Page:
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Recently, with the self-annihilative bravado of a real fanatic, I wrote an 800-word encomium on the thrill of consuming crimson onions uncooked, in all their pungent, elemental glory, for the New York Times Magazine’s Letter of Recommendation column.
Post-publication, I predicted that possibly a number of courageous readers would take part settlement. But I was anticipating largely simply reactions of distaste and disgust. What I didn’t anticipate was the overwhelmingly emotional response it elicited in so many for whom onions appeared to have unlocked an outpouring of recollections.
By the top of the primary day, the feedback part had remodeled right into a cathartic place, as readers from locations as diversified as France, Hungary, Iran, Ireland, Italy, Poland, Russia and Switzerland (to call a number of) swapped tales of all of the myriad methods through which their fathers, uncles, moms, grandfathers, grandmothers, husbands and lovers had eaten uncooked onions via conflict, famine, escape, the Depression and happier instances.
The thought for the piece started in January 2020. I was late assembly my buddy for lunch within the cafeteria on the 14th flooring of our New York workplace as a result of I had been selecting out the crimson onions from the salad within the buffet. We laughed on the purpose for my tardiness and I talked about, half-kidding, that my objective was to in the future write a deranged 800 phrases on how a lot I love the crimson onion. What began as a joke quickly grew to become a fixation.
Two months in the past, I went on a date (no less than I assume it was?) to an Indian restaurant, earlier than which I had been instructed by a number of involved buddies to keep away from indulging in my standard behavior of asking for onions on the aspect. It was sound recommendation, given with generosity. Did I take heed to it? Absolutely not.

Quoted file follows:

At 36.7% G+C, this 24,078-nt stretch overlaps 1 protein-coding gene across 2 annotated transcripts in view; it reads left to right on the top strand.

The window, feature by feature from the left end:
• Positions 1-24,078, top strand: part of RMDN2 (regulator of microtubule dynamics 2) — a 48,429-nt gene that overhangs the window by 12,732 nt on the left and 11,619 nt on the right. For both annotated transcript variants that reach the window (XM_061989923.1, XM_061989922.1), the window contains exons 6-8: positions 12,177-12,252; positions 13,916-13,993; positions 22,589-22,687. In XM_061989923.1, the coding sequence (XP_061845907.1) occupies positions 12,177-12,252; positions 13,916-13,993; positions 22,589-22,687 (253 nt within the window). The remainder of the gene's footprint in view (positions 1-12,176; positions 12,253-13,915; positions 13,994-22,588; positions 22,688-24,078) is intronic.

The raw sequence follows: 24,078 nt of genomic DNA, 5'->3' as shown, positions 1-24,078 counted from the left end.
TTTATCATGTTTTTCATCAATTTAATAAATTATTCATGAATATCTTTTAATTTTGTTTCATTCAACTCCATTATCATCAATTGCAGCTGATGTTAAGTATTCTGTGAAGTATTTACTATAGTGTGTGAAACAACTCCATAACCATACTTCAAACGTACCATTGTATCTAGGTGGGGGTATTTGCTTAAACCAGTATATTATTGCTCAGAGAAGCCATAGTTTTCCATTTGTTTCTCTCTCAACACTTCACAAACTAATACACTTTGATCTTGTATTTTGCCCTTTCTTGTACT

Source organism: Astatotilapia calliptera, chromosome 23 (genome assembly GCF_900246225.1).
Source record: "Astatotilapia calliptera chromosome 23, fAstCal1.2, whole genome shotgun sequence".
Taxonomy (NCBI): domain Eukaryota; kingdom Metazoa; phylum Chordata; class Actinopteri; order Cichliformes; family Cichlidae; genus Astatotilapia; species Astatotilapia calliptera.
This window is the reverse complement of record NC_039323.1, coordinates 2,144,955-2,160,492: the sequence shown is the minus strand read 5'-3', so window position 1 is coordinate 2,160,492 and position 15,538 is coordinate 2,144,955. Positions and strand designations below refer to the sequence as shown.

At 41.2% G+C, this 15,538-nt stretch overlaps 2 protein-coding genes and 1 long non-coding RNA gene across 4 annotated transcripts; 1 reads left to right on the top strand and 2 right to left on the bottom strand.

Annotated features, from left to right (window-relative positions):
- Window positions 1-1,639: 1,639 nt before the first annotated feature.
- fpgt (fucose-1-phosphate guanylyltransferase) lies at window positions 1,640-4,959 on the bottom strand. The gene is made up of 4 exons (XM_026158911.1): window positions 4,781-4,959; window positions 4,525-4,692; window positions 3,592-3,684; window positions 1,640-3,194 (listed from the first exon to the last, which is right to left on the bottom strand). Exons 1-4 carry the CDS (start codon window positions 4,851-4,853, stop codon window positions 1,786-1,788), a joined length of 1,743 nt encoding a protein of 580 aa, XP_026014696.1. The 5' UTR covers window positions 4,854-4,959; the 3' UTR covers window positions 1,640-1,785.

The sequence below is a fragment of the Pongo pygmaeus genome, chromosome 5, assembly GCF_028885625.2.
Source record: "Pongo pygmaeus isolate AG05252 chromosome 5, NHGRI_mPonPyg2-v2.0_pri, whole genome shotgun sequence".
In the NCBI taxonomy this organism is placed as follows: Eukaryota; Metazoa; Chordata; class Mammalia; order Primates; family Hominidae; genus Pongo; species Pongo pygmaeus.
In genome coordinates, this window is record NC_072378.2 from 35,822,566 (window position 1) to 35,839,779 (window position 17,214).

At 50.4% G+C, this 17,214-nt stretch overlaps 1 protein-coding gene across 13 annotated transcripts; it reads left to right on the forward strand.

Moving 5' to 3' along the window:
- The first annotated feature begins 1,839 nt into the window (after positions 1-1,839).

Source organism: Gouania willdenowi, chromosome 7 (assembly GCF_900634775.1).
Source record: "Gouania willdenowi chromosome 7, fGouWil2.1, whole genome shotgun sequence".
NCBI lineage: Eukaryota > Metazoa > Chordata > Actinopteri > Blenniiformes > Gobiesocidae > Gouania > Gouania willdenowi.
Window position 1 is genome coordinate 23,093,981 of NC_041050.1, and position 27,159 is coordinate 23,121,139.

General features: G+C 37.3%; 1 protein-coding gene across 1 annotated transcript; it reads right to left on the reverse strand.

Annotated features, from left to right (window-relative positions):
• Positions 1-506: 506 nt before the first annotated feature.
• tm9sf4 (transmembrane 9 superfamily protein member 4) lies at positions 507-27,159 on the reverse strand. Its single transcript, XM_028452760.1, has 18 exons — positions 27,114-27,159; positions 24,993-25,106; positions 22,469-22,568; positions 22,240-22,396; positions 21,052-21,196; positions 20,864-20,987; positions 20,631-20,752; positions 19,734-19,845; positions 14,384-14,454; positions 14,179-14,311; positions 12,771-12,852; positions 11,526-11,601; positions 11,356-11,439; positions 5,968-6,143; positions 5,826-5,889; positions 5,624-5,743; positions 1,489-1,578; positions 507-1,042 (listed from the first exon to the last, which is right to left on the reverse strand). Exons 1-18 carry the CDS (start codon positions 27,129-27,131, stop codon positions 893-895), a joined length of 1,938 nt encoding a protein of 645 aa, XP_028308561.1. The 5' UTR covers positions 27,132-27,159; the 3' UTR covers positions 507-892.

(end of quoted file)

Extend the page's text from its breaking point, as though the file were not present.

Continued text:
Contrary to the warnings I’d been issued, my form dinner companion appeared unfazed, which I took as an indication to cease wavering and formally suggest the thought, sending my editor a frenetic e-mail later that night time. I pitched it as a Letter of Recommendation as a result of the column embodies a sure mischief, and it’s unafraid of going deep into the extra complicated of our human impulses (previous editions embody an ode to preserving a dozen snails as pets). In the identical spirit of chaos, my full-throated declaration of affection for this allium bought an enthusiastic approval from the journal’s editors, and the draft gathering mud for over a 12 months was all of a sudden out of my fingers.
Almost on daily basis of the previous three weeks since its publishing, I’ve woken as much as messages from readers confessing that they, too, discover the odor of bananas vile (you’re not alone!). Others have hesitantly tried my mixture of crimson onion, lemon juice and salt on white bread and emailed me to say I have modified their lives and their definitions of a noon snack (you’re welcome!). The occasional skeptic demanded to know which different two greens I can deliver myself to eat. (I will probably be revealing no such factor, however I hope they do proceed guessing!)
I started writing the column as an inside joke with myself, to softly ridicule each my self-imposed dietary limitations and my excessive dedication to 1 edible member of the Amaryllidaceae household. But the extra I considered it, the extra I started interrogating how very important part of my life crimson onions had been. Thinking on the butchery inherent within the preparation of onions — from the peeling aside of their fragile papery pores and skin and the violence of dicing the bulb to the scent that may linger on my fingers for hours afterward — led me to a distinct realization. To me, the best way the onion pulsates with sensation and discomfort in equal components is a reminder that to be alive is to enjoy each. To eat an onion uncooked is to expertise life itself on a microcosmic airplane, full with all of the detritus, essences and odors that make up its presence.
As novelists, philosophers, painters, poets and now over 4 hundred fervent commenters on The Times’s web site will let you know, a world with out onions is a colorless, tasteless and joyless one. And they’re proper.
Iva Dixit is a workers editor at The New York Times Magazine.